Winterbottom says Gen3 has ‘come a long way’

The Gen3-spec Chevrolet Camaro. Picture: Mark Horsburgh

Mark Winterbottom believes the Gen3-spec Chevrolet Camaro prototype has come a long way since he last drove it late last year.

The Team 18 pilot was among the first few drivers to sample the Triple Eight Race Engineering-built prototype around Mount Panorama at the 2021 Bathurst 1000.

In the four months between outings, the Chevrolet Camaro and Ford Mustang have undergone several changes to aid driveability and comfort.

Earlier this weekend Supercars continued prototype testing at Symmons Plains in the days after the Tasmania SuperSprint.

Winterbottom was among the drivers to sample the Camaro, alongside Shane van Gisbergen, Garth Tander, Bryce Fullwood, and Jack Smith.

The Mustang, built collaboratively by PACE Innovations and Dick Johnson Racing, was driven by Cameron Waters, James Courtney, Lee Holdsworth, and David Reynolds.

Although the car Winterbottom drove at Symmons Plains earlier this week ran without anti-roll bars, he said Supercars has made significant strides forward since the start of December.

“It’s a big difference, but a big difference in a good way,” Winterbottom told Speedcafe.com.

“I think it’s come a long way. It’s fun to drive. I think the car physically, and how it makes you work and hustle, is pretty cool actually.

“Pretty impressed. I think it’s a lot further down the track than where I thought it potentially was, which is good as well.

“The horsepower is really good. No vibrations, no [brake] knock-off, none of those things that can bring you undone with a new car.

“The sport will be a lot better with these cars because you have to drive them and I think having control bits and all that sort of stuff, it’s so exciting.

“I was pretty happy to come away from the test kind of pretty impressed with where it’s at.”

Mark Winterbottom aboard the Chevrolet Camaro at Mount Panorama last year

The most noticeable shift that Winterbottom has noticed between Gen2 and Gen3 is that away from generating aerodynamic grip.

It’s widely accepted that the Gen2 cars have grown too dependent on downforce to generate grip in recent years.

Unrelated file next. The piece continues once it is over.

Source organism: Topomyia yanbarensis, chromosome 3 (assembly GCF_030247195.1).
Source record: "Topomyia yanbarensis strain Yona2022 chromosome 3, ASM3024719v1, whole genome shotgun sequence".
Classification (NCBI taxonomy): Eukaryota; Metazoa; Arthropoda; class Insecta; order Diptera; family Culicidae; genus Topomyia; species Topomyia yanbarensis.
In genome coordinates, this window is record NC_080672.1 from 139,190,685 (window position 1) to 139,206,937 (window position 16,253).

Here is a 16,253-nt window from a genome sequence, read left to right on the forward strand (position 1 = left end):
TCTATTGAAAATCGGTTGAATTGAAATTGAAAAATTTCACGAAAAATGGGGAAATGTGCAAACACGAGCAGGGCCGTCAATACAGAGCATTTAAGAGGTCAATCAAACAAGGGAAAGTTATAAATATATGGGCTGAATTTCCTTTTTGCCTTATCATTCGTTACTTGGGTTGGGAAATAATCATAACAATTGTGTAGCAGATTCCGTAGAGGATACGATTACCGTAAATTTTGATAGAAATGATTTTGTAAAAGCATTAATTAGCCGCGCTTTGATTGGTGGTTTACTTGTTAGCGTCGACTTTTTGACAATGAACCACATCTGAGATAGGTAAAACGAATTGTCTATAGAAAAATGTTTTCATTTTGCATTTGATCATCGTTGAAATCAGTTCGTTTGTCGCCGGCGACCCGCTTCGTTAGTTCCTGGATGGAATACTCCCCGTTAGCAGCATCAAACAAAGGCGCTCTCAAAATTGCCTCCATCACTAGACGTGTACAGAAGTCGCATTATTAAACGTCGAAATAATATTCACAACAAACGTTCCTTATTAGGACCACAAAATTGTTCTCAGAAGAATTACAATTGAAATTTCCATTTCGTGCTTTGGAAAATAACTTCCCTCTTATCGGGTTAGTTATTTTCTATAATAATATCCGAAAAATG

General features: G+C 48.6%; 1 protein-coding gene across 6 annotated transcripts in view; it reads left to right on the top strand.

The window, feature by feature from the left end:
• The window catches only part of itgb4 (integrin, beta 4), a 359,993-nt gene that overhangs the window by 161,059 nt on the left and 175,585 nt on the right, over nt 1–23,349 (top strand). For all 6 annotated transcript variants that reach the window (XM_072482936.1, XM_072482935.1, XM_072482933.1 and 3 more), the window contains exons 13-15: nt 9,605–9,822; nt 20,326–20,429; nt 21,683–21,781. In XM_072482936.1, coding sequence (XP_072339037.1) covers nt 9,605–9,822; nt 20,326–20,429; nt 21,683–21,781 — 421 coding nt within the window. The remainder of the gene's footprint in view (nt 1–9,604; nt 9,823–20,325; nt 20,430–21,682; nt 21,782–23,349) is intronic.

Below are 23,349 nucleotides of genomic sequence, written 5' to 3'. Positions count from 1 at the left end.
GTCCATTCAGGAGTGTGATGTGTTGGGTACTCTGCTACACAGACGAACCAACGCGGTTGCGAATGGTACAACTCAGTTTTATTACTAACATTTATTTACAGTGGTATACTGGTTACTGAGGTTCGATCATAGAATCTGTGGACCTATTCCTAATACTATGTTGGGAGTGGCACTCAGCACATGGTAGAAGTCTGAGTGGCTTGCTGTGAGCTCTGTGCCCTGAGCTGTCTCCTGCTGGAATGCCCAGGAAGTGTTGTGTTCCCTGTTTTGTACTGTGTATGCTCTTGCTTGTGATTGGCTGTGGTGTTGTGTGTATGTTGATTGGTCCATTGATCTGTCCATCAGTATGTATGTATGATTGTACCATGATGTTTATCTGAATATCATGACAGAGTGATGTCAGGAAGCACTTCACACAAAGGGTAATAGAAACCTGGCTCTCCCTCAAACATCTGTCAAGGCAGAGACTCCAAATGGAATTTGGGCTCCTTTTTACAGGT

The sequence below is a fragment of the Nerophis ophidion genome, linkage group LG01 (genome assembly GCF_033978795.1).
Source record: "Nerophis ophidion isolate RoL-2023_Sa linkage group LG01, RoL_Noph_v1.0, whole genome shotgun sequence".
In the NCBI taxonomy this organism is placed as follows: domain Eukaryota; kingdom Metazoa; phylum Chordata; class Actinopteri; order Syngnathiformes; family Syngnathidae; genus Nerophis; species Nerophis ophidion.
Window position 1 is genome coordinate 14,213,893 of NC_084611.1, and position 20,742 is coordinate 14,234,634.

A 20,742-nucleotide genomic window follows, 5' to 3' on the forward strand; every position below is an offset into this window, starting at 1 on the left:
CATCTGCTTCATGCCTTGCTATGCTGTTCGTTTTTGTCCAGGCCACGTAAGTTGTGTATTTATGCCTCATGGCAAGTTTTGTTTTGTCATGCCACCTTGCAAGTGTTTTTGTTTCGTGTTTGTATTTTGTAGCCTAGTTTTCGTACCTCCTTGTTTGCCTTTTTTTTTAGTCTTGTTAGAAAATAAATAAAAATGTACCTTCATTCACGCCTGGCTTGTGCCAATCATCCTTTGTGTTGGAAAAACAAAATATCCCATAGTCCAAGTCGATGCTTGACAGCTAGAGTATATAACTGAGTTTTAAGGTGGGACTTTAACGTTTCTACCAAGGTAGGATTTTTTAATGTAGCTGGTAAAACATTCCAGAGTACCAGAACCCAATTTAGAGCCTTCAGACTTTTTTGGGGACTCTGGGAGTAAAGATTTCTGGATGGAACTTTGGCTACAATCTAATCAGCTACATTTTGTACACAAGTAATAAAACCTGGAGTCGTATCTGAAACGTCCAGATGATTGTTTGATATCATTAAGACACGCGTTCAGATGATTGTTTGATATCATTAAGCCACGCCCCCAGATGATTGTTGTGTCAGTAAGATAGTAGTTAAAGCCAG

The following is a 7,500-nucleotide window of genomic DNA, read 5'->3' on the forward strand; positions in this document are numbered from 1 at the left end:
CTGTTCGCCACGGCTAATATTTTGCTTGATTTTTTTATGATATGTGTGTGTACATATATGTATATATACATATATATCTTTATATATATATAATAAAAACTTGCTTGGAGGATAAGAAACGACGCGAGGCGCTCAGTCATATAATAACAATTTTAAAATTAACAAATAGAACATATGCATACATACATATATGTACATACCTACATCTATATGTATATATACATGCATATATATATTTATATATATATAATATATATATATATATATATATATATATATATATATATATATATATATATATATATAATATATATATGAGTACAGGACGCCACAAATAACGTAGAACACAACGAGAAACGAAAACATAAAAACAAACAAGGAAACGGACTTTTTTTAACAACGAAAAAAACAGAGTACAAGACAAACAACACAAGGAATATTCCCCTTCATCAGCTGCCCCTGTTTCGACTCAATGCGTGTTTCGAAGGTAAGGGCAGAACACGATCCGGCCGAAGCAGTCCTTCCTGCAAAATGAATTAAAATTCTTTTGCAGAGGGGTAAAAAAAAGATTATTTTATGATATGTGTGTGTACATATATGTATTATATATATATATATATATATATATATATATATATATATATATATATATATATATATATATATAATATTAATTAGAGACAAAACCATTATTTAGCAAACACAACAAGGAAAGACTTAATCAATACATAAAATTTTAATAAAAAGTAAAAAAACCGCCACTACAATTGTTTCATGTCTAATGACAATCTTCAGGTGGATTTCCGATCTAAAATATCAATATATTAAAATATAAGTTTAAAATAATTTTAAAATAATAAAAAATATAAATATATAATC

With Gen3, that will no longer be the case. Gone is the extended floor beneath the front splitter, while the rear wing is largely a cosmetic piece with far less aerodynamic capacity.

With a greater focus on mechanical grip and the lack of downforce, Winterbottom said the car is a lot more enjoyable to drive – something van Gisbergen also noted this week.

“The car moves around,” he said.

“And the best way to have tyre deg is have a car that moves around a bit and has a shitload of power when you put your foot on the throttle.

“We can make all these compounds and all this sort of stuff that we do – every year there seems to be a different tyre – but if you just make the car use the tyre, then you end up with deg.

“I did a 22-lap run and by the end of it, you’re working pretty hard, trying to hold on and things sliding.

“It’s got a heap of horsepower and wheel spinning out of the corner. I was pretty impressed by that I thought. The racing should be pretty strong when you put 25 of them together.

“I think the racing will be a lot better.”

Winterbottom said he’s interested to see how the cars fare once they are aero tested, although he expects there’ll be little between them.

As far as outright pace goes, he believes the cars are like-for-like at the moment, and what he saw on track validated that.

Testing is set to resume at the Phillip Island Grand Prix Circuit after the Beaurepaires Melbourne 400 at the Formula 1 Heineken Australian Grand Prix on April 7-10.

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